Do You Rent Your Building to Your Business?

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Are you eligible for the 20% Qualified Business Income Deduction?

Oftentimes, taxpayers choose to own their real estate and operating company in two separate entities for a multitude of reasons. They then rent the real estate to their operating company and charge rent which is reported on their personal return. The operating company would report rent expense on their business return.

With the passage of the new tax law called Tax Cuts and Jobs Act (TCJA) in December of 2017, a new question arose: does the income generated on the rental qualify for the 20% pass through deduction? As with most answers to tax questions, the answer is “It depends.” The first test that must be met is the operating company has to be a trade or business under a specific code section of the Internal Revenue Code. Basically, the activity has to be regular and continuous and have a profit motive. Most operating companies would pass this test with no problem.

The next test that must be met deals with how the operating company is taxed. If it is a partnership (Form 1065) or an S-corporation (Form 1120), then the self-rental takes on the character of the business. For example, if the operating company is a brokerage firm who rents a building from the owners, the rental is considered a brokerage company. This means the self-rental is eligible for the 20% pass through deduction subject to the various phase-outs and taxable income limitations.

What happens if it’s a self-rental to a C corporation (Form 1120)? For this circumstance, the rental does not take on the character of the business and is looked at as a standalone business. We then must determine whether the rental is a qualifying trade or business. Most self-rentals are set up as triple net leases. A triple net lease is an arrangement that requires the tenant to pay real estate taxes, fees, building insurance, and maintenance costs. The IRS has categorized a rental with a triple net lease as an investment rather than a business. Because of this, the income would not qualify for the 20% pass- through deduction. However, there are always unique circumstances where it could qualify.

The self-rental rules surrounding the 20% pass-through deduction are mostly straight forward, but there are nuances to the rule that must be considered. If you have a self-rental and are unsure of whether it qualifies for the 20% deduction, please talk to your CPA or tax professional.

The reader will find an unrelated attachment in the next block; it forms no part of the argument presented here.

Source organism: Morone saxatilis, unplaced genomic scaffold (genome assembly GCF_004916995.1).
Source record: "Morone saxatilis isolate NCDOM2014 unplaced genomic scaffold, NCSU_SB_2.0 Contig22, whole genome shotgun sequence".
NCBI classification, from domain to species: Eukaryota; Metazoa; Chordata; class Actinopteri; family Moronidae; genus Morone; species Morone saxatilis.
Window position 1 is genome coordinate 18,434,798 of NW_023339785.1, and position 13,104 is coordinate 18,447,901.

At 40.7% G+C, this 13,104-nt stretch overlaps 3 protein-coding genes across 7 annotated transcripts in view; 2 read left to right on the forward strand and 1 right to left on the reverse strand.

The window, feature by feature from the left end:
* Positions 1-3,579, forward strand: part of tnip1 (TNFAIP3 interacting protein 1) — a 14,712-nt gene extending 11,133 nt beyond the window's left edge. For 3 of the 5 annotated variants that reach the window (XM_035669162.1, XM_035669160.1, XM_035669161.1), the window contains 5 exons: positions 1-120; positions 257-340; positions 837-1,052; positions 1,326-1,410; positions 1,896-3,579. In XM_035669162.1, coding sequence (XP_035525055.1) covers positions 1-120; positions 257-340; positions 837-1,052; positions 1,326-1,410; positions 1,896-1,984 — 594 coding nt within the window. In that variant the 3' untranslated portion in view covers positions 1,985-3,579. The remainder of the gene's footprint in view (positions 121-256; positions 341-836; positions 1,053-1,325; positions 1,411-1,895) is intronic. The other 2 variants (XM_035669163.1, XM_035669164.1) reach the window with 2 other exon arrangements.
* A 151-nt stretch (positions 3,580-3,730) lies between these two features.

Kathi Koenig, CPA
Partner – McGowen Hurst Clark Smith
p. 515.288.3279
e. KKoenig@mhcscpa.com

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A little more about us:
Located in West Des Moines, Iowa with a branch office in Winterset, Iowa, McGowen Hurst Clark Smith (MHCS) celebrates 70 years of extending excellent service to our clients, providing them with accounting, auditing, consulting and financial planning expertise.

Established in 1946, our staff has grown from 3 to 60 employees, making us large enough to provide our clients with a broad base of experience and resources, yet small enough to offer very personalized service—which we feel makes us stand apart from other CPA firms. In addition to the traditional services of Accounting, Tax Preparation, Audit and Business Consulting, MHC&S offers our clients specialized services including Estate Planning, Business Valuations, Cost Segregation Studies, Retirement Planning, QuickBooks Training, Financial Advisory Services, Fraud Detection and Deterrence, Business Succession Planning, Litigation Support and more.

MHCS is a member of CPAmerica International, Inc., a national association of accounting firms offering membership to only 90 firms throughout the United States. This association offers a wide pool of additional technical expertise to the members firms, as well as continuing professional education necessary to maintain the degree of excellence which MHCS feels is vital in today’s business environment.

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